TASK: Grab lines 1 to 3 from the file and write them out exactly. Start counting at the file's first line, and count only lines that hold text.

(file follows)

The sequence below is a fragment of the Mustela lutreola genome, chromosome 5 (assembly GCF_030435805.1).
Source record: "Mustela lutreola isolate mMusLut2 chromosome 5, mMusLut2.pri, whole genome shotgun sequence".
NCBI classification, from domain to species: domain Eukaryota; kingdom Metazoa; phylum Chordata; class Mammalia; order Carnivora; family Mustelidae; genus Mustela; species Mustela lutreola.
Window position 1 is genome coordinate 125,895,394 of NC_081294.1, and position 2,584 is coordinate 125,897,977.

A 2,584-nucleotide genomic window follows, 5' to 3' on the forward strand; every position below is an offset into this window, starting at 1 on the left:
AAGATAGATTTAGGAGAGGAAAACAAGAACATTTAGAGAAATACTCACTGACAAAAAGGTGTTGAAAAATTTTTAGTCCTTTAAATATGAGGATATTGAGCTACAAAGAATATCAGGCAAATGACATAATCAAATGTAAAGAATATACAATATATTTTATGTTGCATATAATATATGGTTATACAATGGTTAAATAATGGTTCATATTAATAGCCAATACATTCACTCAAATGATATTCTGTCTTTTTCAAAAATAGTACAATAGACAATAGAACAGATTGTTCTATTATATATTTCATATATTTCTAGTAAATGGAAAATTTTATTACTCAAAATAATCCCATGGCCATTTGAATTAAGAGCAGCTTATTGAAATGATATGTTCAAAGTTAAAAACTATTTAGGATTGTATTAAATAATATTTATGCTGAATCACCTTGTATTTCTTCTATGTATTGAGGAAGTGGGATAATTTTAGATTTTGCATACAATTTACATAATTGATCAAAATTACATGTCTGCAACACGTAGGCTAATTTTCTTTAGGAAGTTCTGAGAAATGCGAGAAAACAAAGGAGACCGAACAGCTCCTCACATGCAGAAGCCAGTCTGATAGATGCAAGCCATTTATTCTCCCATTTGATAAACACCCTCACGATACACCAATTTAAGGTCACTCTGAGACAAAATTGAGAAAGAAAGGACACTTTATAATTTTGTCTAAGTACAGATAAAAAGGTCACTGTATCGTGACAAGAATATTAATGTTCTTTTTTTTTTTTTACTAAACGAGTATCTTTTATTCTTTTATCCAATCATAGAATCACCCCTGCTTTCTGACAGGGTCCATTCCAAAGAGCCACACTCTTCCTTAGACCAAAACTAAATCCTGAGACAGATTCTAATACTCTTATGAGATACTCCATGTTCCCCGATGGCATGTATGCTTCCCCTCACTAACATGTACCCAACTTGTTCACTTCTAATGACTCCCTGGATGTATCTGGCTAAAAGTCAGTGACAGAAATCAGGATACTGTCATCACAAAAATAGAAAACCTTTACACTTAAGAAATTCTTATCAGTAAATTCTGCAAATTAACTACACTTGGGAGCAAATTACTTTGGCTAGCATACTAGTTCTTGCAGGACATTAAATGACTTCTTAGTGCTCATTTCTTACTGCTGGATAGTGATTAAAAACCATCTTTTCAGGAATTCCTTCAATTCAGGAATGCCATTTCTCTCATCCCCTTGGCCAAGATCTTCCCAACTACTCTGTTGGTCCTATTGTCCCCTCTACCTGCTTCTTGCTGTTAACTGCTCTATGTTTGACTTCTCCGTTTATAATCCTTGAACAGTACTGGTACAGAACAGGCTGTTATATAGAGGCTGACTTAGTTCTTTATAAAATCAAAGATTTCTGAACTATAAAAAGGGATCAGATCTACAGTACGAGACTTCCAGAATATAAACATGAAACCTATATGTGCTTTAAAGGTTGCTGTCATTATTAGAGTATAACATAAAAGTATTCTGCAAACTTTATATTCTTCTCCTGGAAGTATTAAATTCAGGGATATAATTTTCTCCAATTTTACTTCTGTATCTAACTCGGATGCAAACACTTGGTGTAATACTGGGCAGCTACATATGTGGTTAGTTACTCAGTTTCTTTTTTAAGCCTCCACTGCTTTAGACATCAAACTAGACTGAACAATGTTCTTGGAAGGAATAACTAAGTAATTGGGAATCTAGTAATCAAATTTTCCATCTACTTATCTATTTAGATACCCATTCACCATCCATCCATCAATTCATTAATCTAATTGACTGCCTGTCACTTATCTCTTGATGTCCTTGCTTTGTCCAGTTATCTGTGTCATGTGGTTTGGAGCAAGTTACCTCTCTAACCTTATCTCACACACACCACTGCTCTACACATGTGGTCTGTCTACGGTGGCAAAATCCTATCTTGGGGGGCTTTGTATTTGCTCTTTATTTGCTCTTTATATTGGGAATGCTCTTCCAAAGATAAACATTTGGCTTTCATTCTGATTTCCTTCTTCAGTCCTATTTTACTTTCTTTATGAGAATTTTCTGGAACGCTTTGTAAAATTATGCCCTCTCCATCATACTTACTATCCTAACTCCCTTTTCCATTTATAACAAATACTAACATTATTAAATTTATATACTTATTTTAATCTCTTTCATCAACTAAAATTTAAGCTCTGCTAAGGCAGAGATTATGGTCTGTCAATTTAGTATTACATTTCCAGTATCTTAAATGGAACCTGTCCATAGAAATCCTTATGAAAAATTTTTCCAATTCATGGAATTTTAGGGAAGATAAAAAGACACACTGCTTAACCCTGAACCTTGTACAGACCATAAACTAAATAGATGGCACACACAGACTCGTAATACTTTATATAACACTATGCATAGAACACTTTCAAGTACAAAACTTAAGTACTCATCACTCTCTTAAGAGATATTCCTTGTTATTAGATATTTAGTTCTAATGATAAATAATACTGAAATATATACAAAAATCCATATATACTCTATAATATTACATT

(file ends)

The sequence below is a fragment of the Mustela lutreola genome, chromosome 5 (assembly GCF_030435805.1).
Source record: "Mustela lutreola isolate mMusLut2 chromosome 5, mMusLut2.pri, whole genome shotgun sequence".
NCBI classification, from domain to species: domain Eukaryota; kingdom Metazoa; phylum Chordata; class Mammalia; order Carnivora; family Mustelidae; genus Mustela; species Mustela lutreola.